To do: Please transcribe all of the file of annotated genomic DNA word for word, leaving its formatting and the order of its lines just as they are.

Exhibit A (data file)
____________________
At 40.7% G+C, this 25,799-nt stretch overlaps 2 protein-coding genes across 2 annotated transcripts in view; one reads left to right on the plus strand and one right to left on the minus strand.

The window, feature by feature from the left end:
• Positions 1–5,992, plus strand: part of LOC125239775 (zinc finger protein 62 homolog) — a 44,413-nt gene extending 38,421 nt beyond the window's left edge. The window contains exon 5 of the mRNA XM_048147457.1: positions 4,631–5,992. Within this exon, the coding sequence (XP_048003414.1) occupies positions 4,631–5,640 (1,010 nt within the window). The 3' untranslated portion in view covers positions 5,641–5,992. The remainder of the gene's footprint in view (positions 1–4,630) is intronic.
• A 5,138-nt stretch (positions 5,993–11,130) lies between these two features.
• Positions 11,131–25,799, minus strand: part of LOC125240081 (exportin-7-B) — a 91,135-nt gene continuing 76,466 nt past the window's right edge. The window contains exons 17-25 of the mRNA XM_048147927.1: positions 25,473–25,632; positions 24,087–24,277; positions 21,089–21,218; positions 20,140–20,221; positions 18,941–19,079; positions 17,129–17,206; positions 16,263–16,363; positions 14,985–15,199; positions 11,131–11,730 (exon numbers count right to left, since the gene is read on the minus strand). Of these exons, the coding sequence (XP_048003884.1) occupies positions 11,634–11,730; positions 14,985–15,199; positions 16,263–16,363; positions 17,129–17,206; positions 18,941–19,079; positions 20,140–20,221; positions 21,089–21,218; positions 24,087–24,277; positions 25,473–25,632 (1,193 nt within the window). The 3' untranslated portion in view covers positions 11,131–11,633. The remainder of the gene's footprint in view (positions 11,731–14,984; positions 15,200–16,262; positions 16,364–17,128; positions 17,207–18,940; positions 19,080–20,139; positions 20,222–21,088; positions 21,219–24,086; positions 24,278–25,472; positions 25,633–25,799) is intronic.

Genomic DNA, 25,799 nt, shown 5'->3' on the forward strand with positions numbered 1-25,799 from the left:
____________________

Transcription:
At 40.7% G+C, this 25,799-nt stretch overlaps 2 protein-coding genes across 2 annotated transcripts in view; one reads left to right on the plus strand and one right to left on the minus strand.

The window, feature by feature from the left end:
• Positions 1–5,992, plus strand: part of LOC125239775 (zinc finger protein 62 homolog) — a 44,413-nt gene extending 38,421 nt beyond the window's left edge. The window contains exon 5 of the mRNA XM_048147457.1: positions 4,631–5,992. Within this exon, the coding sequence (XP_048003414.1) occupies positions 4,631–5,640 (1,010 nt within the window). The 3' untranslated portion in view covers positions 5,641–5,992. The remainder of the gene's footprint in view (positions 1–4,630) is intronic.
• A 5,138-nt stretch (positions 5,993–11,130) lies between these two features.
• Positions 11,131–25,799, minus strand: part of LOC125240081 (exportin-7-B) — a 91,135-nt gene continuing 76,466 nt past the window's right edge. The window contains exons 17-25 of the mRNA XM_048147927.1: positions 25,473–25,632; positions 24,087–24,277; positions 21,089–21,218; positions 20,140–20,221; positions 18,941–19,079; positions 17,129–17,206; positions 16,263–16,363; positions 14,985–15,199; positions 11,131–11,730 (exon numbers count right to left, since the gene is read on the minus strand). Of these exons, the coding sequence (XP_048003884.1) occupies positions 11,634–11,730; positions 14,985–15,199; positions 16,263–16,363; positions 17,129–17,206; positions 18,941–19,079; positions 20,140–20,221; positions 21,089–21,218; positions 24,087–24,277; positions 25,473–25,632 (1,193 nt within the window). The 3' untranslated portion in view covers positions 11,131–11,633. The remainder of the gene's footprint in view (positions 11,731–14,984; positions 15,200–16,262; positions 16,364–17,128; positions 17,207–18,940; positions 19,080–20,139; positions 20,222–21,088; positions 21,219–24,086; positions 24,278–25,472; positions 25,633–25,799) is intronic.

Genomic DNA, 25,799 nt, shown 5'->3' on the forward strand with positions numbered 1-25,799 from the left: